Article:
With numerous amounts of bonfires of a large size being created and knowing that forest fires in Australia can raise the temperature of the area there, is it feasible that the temperature of the UK slightly increases on bonfire night due to the amount of bonfires that have been lit or is the increase so infinitesimally small that it couldn't be measured let alone felt by the populace?
I doubt very much if the overall land area of the UK would be affected by the presence of an arbitrary number of bonfires. I have no idea of the number of bonfires, but let's do an estimation.
The population of the UK is around 60 million people.
Assume that the people most likely to light bonfires are in the 15 to 40 age group, UK Official Population Figures, produces a guessimate of 20 percent.
So you have possibly 12 million potential firestarters, let's cut that down to 6 million actually available to light fires, and that 100 people attend the event.
So you have 6000 large bonfires, (or a lot more smaller ones, it evens out) and say the area of each bonfire base is 10 square metres. So 6000 by 10 square metres is 60,000 square metres occupied by burning material. The total land area of the UK is 243.61 billion square metres. Actually that 6,000 is way too low but even 60,000 fires would still be ok in this rough estimation.
Enough already, I think.
I am ignoring calculating the heat output of each fire. A better way to estimate, in my opinion, is to consider if an average 5 degrees Celsius of 243.61 billion square metres of air will be affected in any detectable way by 60,000 square metres at an average temperature of say 600 degrees Celsius, (the average temperature of burning wood).
No, it won't, even if my number for fires is to 60,000 fires, which looking at it now seems a more likely figure. No matter what the fire number is, it still has to contend with 244 billion square metres of 5 degree Celsius air.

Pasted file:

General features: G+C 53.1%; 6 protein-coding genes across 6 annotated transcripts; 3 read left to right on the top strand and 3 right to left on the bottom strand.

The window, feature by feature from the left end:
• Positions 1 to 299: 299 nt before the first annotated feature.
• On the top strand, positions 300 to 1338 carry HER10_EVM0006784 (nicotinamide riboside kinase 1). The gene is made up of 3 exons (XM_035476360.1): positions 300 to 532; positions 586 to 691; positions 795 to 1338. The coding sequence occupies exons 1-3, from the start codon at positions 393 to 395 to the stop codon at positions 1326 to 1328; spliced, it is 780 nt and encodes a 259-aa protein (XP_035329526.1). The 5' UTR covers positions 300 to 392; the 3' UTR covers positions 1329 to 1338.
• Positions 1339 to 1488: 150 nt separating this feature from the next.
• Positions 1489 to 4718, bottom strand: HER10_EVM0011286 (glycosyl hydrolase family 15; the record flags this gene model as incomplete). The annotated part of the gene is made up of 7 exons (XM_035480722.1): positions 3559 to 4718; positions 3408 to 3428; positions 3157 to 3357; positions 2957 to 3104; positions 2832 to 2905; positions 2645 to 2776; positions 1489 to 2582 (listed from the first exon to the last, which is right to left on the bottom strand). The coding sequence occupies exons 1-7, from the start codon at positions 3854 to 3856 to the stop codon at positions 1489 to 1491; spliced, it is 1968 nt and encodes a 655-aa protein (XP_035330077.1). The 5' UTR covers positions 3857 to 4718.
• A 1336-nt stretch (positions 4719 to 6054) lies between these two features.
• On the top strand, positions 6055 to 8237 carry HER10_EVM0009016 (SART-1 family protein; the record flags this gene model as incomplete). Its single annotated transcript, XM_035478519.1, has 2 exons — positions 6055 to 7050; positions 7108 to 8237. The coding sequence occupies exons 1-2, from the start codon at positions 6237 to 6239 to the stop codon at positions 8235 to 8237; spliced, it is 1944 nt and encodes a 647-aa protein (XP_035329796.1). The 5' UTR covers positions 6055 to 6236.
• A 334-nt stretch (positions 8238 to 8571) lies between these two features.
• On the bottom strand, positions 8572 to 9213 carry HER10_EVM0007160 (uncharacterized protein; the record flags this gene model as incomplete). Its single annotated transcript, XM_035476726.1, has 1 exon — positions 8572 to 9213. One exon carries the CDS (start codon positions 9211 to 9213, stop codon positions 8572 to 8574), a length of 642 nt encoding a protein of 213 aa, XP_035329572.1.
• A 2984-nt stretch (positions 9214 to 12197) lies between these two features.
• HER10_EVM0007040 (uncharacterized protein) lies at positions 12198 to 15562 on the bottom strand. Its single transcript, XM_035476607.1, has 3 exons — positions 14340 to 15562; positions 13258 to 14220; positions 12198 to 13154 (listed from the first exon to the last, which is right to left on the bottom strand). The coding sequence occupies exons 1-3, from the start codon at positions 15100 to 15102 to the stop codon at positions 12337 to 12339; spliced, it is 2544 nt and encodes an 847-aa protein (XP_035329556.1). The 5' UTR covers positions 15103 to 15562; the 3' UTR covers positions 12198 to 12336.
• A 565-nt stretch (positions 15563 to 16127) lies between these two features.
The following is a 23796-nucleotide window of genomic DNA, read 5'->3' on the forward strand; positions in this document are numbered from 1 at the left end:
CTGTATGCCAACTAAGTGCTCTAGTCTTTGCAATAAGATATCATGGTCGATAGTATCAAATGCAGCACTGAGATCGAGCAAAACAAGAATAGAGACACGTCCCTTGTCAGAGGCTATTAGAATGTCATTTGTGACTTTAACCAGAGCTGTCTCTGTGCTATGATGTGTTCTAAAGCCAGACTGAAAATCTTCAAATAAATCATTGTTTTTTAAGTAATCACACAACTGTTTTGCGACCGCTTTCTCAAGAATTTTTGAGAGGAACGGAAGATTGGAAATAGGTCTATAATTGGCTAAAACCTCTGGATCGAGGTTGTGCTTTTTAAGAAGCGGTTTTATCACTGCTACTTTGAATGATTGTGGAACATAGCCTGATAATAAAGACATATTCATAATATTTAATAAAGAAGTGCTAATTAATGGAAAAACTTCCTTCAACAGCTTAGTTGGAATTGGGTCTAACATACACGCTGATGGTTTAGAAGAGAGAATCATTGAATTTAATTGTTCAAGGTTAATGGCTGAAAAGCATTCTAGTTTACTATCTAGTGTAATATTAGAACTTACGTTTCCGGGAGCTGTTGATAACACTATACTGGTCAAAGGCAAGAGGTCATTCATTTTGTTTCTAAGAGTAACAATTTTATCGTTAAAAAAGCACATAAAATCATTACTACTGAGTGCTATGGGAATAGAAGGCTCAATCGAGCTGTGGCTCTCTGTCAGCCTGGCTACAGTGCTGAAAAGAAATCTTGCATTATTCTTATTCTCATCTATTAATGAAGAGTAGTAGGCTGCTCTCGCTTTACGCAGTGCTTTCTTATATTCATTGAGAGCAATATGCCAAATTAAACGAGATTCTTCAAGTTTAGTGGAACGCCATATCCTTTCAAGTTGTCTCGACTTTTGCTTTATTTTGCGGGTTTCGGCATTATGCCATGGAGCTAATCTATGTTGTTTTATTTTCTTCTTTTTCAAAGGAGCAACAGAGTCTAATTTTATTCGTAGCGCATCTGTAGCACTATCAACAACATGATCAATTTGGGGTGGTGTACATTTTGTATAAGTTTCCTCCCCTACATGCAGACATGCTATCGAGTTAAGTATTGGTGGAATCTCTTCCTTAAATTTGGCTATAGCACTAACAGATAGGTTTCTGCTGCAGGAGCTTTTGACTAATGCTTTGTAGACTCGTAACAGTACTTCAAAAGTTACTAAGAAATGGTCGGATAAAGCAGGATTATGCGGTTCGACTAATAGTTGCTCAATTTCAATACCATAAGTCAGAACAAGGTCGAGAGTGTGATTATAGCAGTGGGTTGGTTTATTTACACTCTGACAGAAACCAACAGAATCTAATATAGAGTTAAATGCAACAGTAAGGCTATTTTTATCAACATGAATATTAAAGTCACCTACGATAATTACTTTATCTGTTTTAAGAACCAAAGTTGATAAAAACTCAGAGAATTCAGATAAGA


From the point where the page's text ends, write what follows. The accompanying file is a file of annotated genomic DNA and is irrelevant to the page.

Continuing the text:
In addition we may have to allow for 2 to 5 million hot car exhausts and 3 million plus domestic heating house fires, which would have far more effect than bonfires.
So locally, within an radius of 200 metres of each fire, the air temperature increase is detectable, beyond that, no chance of detection seems likely.
A better way to think about it, after the fires all go out about two in the morning, is to ask yourself, will you notice a distinct change in the weather for the next day? Will all this energy affect you?
You could find out yourself, by looking at the weather pattern over London during the 1940/3 blitz, for example.
I put this part as the real answer, because I believe that rather than saying it depends on various factors, research can be carried to establish if this idea is true, by checking on weather patterns shortly after the fires and looking for correlations.
More supporting, (but indirect) evidence is the deadly smog that regularly covered London due to domestic coal fires, but it's far too complicated as regards the number of variables to easily establish correlations between the bonfire and the weather.
The focus then moves from PhysicsSE to EarthSciencesSE, imo.